“This is because of the double-entry system.” = we do it this way because we do it this way, however disconcerting, – shows how clever we are.
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Letter to Arnold
I believe at the back of it all we have very different approaches to
the kinds of questions one can ask and the kinds of ways that we know things.
I am not a philosopher, and so am kind of intuitive about what constitutes evidence for me –
Not that i am some kind of mystic or believer in odd things.
For instance you say at the beginning
” The demands of science are fairly straight forward and clear cut: ”
My reaction is, if that were so then why are there so many arguments and books about these things, and why do people disagree so much?
I tend to think a little like, though not so well as, Stephen Toulmin that different sciences have different standards or modes or whatever of what constitutes demonstration.
So I don’t know much about straightforward.
For instance if we take the argument between Richard Dawkins and Stephen Jay Gould – if I can figure out or remember what it is –
something to do with adaptation –
I don’t see anything clear cut there at all.
If science was clear cut how could they ever get in such a debate,
Then there is the border between your proto-science and science,
very fuzzy to me.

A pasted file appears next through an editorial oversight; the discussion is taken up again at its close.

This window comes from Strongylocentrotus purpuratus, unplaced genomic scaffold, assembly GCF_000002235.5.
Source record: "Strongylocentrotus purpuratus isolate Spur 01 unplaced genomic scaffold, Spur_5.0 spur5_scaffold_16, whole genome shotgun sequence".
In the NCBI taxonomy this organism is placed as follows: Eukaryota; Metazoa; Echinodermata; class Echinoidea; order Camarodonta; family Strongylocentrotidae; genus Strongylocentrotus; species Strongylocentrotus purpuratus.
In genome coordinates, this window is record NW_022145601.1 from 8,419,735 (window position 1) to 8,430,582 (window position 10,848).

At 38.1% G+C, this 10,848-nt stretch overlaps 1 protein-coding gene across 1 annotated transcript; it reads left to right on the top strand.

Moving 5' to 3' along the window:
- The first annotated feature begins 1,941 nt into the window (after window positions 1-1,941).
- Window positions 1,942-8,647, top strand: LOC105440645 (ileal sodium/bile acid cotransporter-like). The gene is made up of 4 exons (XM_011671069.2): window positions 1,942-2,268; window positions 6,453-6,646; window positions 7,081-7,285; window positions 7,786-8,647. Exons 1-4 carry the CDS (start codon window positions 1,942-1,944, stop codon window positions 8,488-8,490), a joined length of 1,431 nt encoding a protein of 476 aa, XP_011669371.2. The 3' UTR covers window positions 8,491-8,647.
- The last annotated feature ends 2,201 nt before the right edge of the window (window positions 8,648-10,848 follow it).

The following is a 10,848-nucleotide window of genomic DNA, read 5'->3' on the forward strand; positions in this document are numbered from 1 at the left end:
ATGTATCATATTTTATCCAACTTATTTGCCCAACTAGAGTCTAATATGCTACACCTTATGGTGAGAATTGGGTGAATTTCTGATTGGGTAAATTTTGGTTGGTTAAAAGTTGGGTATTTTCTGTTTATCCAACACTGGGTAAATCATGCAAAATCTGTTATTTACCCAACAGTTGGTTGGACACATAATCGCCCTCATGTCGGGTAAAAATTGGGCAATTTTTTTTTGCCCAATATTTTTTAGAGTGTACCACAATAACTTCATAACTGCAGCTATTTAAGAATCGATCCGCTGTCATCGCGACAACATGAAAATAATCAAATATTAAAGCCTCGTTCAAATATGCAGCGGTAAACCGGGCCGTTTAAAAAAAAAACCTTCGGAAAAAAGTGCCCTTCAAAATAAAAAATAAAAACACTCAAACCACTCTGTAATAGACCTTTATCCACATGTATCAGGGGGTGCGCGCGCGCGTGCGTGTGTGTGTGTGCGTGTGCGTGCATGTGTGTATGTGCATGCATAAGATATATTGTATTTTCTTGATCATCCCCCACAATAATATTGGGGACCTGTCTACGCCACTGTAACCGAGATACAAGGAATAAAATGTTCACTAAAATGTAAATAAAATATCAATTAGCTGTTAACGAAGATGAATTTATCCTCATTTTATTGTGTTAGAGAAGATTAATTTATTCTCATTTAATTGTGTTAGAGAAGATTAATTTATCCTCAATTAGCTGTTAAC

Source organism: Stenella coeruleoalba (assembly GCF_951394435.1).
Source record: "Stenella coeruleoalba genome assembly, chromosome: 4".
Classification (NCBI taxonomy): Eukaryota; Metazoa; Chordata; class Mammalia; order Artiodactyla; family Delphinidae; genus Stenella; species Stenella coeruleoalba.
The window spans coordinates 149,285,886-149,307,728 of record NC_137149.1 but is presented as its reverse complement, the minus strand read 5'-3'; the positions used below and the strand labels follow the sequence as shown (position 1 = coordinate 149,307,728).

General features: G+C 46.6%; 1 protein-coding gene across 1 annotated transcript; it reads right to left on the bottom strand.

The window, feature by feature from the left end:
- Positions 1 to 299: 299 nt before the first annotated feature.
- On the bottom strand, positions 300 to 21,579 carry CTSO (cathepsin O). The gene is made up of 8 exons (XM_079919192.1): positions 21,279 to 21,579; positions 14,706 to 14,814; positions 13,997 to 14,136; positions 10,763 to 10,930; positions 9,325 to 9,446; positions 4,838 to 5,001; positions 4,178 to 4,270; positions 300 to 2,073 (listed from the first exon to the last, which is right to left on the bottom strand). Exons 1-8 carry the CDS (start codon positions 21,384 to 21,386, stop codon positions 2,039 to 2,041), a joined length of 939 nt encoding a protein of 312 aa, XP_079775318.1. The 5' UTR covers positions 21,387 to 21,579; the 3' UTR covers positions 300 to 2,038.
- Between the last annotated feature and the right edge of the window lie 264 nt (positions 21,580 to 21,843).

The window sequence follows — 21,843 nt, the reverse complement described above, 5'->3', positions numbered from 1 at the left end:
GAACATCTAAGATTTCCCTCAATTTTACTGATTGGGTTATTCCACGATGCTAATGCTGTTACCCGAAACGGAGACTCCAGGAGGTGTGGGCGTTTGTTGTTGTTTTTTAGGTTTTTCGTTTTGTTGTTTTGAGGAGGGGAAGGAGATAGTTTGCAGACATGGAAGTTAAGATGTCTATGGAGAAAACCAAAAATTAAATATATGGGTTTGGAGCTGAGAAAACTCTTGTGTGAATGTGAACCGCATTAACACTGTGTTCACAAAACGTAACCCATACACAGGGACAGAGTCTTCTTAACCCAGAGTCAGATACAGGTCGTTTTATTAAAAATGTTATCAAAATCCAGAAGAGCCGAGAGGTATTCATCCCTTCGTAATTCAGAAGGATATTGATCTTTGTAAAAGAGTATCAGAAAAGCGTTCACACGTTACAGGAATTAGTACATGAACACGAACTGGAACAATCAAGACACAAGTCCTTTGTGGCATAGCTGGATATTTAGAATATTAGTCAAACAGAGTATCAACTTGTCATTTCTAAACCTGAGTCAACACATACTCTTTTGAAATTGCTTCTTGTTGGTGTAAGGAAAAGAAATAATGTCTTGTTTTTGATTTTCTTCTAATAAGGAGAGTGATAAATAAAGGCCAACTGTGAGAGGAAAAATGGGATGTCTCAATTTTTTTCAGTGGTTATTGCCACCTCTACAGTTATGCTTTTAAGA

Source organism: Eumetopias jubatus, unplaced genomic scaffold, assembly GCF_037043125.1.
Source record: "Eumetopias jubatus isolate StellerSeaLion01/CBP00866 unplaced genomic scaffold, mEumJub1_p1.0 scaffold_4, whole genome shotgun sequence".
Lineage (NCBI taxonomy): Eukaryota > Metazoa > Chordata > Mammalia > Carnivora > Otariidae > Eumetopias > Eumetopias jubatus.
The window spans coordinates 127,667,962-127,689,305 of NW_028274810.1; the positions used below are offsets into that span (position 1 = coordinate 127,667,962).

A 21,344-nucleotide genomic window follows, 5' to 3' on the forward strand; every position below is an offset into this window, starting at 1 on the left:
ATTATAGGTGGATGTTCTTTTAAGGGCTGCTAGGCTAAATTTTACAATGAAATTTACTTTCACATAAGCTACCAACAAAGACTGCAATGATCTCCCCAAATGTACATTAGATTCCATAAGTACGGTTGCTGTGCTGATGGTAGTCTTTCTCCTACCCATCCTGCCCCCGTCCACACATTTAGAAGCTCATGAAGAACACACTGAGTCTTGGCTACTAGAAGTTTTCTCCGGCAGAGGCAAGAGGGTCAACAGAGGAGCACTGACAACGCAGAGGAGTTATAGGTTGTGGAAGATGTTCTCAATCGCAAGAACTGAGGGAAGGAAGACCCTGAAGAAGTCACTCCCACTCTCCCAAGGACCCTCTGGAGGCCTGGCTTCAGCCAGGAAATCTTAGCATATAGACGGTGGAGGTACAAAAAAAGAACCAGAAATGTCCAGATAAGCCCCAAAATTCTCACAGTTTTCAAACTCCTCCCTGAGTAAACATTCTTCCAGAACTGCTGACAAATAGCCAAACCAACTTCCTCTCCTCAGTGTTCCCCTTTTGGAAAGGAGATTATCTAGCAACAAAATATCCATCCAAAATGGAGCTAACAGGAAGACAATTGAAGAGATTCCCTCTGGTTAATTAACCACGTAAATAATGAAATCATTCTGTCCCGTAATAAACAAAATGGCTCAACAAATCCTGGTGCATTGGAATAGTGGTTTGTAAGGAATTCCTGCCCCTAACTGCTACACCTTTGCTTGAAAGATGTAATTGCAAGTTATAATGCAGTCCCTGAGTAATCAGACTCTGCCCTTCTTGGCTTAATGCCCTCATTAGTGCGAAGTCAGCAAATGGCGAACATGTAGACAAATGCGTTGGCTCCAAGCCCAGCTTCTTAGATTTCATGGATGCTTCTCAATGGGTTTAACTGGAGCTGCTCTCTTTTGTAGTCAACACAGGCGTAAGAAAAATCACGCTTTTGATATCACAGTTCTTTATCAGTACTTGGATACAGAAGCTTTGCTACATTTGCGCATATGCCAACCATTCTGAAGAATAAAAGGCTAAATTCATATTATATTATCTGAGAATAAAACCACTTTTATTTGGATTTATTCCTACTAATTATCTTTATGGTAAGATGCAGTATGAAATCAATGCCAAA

Then there are the so-called human sciences, where ideology and bias seem to come long before the application of any agreed empirical standards.
And where the definition of the problem to be studied turns out to completely influence the resulting concepts.
And as for “facts” Think of all the scientific “facts” that are no longer actually believed. And the stubbornness of scientists to give up believing the ‘facts’ and theories they know for those that will replace them.
If we are going to make distinctions doesn’t the reader need to know why the author wants to worry about these distinctions.
Certainly criteria of science are important in discussions
about irrational beliefs and certain kinds of religion.
But among scientists are these things always helpful.
I think of the video assembled from interviews with Richard Feynman
called, to the point, The Pleasure of Finding Things Out.
He starts from the position he says his father taught him
that the names of things are not the things themselves. This is itself a radical philosophical position, though very useful in doing certain kinds of science. But it shows the “finding things out’ may not be the same as deciding ‘What is Science”.